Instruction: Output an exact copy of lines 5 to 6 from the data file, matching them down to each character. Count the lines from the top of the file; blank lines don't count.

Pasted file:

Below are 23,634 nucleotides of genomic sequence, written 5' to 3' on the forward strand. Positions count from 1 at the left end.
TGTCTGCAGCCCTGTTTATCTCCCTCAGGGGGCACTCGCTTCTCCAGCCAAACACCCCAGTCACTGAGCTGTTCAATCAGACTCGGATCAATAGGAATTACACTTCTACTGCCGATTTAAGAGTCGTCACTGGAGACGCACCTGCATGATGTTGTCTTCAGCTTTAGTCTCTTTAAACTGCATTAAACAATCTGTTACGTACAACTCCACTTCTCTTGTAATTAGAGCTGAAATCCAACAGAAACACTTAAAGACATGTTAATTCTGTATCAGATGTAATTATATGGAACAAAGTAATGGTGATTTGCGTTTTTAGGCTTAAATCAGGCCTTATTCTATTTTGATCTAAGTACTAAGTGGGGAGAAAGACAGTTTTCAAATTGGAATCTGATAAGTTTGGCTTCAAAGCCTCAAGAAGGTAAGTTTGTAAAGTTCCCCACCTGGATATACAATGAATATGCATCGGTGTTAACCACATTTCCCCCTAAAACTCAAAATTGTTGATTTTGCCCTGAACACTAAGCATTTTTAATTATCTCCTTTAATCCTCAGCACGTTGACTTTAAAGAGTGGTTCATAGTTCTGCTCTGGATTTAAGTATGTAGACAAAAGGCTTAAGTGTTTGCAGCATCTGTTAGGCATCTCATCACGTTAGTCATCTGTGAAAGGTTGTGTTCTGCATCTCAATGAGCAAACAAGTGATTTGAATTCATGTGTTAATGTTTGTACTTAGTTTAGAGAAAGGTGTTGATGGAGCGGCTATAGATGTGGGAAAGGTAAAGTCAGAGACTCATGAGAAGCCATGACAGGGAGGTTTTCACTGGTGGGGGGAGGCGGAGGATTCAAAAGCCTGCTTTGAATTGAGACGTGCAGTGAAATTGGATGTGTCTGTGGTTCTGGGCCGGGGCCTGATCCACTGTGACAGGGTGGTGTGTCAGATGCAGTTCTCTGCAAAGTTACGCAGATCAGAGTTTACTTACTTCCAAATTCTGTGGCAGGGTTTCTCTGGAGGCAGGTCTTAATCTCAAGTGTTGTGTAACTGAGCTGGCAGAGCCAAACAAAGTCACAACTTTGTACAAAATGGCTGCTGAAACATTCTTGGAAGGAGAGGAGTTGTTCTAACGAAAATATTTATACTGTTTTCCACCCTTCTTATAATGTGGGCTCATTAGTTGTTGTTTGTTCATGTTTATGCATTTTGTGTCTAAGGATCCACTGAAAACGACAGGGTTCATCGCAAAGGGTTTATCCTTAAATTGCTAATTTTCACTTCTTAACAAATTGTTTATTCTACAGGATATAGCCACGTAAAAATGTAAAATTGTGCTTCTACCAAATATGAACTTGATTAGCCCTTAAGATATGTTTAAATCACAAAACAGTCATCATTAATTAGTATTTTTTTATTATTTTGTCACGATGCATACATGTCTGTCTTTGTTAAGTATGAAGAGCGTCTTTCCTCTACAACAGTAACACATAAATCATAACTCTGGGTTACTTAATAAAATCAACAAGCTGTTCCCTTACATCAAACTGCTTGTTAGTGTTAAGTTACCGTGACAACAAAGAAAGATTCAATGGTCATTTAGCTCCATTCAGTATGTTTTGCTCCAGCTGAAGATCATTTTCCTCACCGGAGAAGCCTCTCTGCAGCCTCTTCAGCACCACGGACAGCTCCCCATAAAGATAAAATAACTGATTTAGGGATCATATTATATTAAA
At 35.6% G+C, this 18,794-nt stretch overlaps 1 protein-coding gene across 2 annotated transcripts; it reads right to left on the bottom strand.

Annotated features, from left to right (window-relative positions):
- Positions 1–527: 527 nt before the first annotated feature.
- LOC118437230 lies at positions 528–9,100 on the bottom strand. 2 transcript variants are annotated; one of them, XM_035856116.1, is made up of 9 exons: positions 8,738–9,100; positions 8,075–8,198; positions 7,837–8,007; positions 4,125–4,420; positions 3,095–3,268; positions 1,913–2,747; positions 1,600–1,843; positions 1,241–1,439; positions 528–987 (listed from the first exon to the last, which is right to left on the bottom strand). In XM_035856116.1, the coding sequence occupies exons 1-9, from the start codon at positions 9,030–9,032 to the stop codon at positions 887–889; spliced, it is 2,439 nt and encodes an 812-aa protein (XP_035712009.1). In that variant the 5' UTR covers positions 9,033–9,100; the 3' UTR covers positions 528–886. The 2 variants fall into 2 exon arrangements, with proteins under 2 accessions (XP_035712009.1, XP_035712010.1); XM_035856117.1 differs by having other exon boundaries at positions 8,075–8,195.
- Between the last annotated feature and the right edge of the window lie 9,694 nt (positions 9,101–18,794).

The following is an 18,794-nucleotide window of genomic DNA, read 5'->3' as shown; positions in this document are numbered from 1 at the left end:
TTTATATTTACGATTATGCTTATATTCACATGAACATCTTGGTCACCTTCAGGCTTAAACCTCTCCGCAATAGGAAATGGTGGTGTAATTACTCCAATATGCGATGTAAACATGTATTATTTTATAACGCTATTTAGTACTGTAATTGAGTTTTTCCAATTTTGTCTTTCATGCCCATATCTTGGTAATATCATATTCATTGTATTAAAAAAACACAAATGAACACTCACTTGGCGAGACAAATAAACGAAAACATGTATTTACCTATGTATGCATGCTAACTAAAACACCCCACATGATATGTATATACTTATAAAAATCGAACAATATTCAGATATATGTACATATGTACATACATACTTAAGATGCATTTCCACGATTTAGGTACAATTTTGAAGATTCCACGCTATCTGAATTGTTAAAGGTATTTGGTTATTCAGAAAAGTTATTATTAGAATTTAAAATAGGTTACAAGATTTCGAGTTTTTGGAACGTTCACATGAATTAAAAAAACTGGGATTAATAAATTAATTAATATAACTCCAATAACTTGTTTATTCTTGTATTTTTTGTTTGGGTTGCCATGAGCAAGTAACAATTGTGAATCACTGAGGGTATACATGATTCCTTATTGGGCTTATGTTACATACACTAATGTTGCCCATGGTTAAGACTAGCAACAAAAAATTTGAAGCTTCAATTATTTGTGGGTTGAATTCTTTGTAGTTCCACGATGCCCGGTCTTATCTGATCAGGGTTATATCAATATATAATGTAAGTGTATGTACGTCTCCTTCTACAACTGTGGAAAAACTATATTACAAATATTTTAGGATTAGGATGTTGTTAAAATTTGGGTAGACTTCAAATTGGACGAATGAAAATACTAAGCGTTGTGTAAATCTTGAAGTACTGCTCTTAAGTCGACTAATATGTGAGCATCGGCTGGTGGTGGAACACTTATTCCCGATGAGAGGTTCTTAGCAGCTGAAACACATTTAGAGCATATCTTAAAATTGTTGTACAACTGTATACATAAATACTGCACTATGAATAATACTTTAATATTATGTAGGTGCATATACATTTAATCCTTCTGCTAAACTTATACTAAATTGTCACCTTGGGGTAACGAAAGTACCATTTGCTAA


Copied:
- Positions 1–527: 527 nt before the first annotated feature.
- LOC118437230 lies at positions 528–9,100 on the bottom strand. 2 transcript variants are annotated; one of them, XM_035856116.1, is made up of 9 exons: positions 8,738–9,100; positions 8,075–8,198; positions 7,837–8,007; positions 4,125–4,420; positions 3,095–3,268; positions 1,913–2,747; positions 1,600–1,843; positions 1,241–1,439; positions 528–987 (listed from the first exon to the last, which is right to left on the bottom strand). In XM_035856116.1, the coding sequence occupies exons 1-9, from the start codon at positions 9,030–9,032 to the stop codon at positions 887–889; spliced, it is 2,439 nt and encodes an 812-aa protein (XP_035712009.1). In that variant the 5' UTR covers positions 9,033–9,100; the 3' UTR covers positions 528–886. The 2 variants fall into 2 exon arrangements, with proteins under 2 accessions (XP_035712009.1, XP_035712010.1); XM_035856117.1 differs by having other exon boundaries at positions 8,075–8,195.